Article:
Urban communities across the nation are concerned about the state of education in our country, particularly as it relates to high school graduation rates. The problems that lead to low graduation rates however, begin for students at the earliest ages.
According to a special report: "Early Warning! Why Reading by the End of Third Grade Matters" issued by the Annie E. Casey Foundation last year, third grade is a pivot point in children's academic success. If they have not mastered reading by the end of third grade, their future success is severely jeopardized.
Third grade is when children are expected to make the transition from "learning to read" to "reading to learn."
Studies show that children who are successful by third grade are less likely to drop out of high school and more likely to go on to higher education.
Third grade is when children are expected to make the transition from "learning to read" to "reading to learn." Studies show that children who are successful by third grade are less likely to drop out of high school and more likely to go on to higher education. But, seventy-four percent of children who are not reading on grade level at the end of third grade will never catch up to graduate with their class. High school failure costs taxpayers between $320 and $350 billion a year in lost wages, taxable income, healthcare, welfare and incarceration costs, among others.
Decades of research proves that when young children are surrounded by literature-rich environments are spoken to and read to frequently, have the skills needed to start school and are appropriately supported in the early grades, they can be successful in school and reach their highest potential, regardless of social or economic challenges.
In the City of Buffalo, we have a particularly acute adult illiteracy problem with 30 percent of adults - 65,000 people - reading at or below a 5th grade level. It is time to address the issue by supporting our youngest children so they can succeed and break the inter-generational cycle of low literacy that leads to unrelenting poverty. The point to intervene to avoid this problem is in the early grades. In Buffalo we see a decline in reading performance from Kindergarten through third grade. Nationally labeled as first grade fade-out, this phenomenon is acutely prevalent in Buffalo with 72 percent of Kindergarteners reading above benchmark and dropping to approximately 40 percent by the third grade.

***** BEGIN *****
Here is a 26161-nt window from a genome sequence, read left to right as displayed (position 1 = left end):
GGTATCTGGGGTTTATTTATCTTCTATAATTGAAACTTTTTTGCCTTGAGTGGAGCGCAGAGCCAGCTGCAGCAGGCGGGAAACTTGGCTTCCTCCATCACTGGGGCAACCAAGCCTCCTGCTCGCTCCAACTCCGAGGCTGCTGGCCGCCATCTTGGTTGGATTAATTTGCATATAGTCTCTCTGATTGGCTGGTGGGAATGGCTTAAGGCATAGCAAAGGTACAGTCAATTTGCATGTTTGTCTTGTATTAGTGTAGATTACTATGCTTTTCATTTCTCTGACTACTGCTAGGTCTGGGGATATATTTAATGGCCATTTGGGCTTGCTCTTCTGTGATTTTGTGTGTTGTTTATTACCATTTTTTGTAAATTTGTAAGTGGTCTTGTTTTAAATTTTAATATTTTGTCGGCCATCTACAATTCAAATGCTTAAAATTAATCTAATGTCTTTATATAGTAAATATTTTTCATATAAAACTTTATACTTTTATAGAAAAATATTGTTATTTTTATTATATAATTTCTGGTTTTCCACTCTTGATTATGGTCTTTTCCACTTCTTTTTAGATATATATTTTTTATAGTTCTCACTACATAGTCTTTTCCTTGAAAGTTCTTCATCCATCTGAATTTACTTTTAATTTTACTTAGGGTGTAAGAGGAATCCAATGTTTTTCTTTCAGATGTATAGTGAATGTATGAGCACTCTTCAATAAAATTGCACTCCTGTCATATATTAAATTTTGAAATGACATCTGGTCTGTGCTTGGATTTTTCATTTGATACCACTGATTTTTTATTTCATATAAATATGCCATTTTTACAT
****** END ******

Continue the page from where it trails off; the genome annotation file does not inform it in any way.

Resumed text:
Without the ability to read, write and communicate, our children cannot succeed in school, adults cannot find and keep jobs that will sustain their families, and our city cannot compete effectively in the global economy. However, with a concerted community effort we all can change things for our youngest students in Buffalo.
The Creation of Read to Succeed BuffaloIn 2006, local community leaders and organizations undertook a critical strategic planning process to determine how to improve education in Buffalo. The strategic planning group determined that improved literacy was key to improving overall education which led to the creation of Read to Succeed Buffalo. Below you will find research that was conducted at that time and the original plan for change. (Please note that some are under the Good Schools for All name before it was changed to Read to Succeed Buffalo.)
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|Action Plan||Literacy Focus Groups||Buffalo's Needs||Needs Assessment|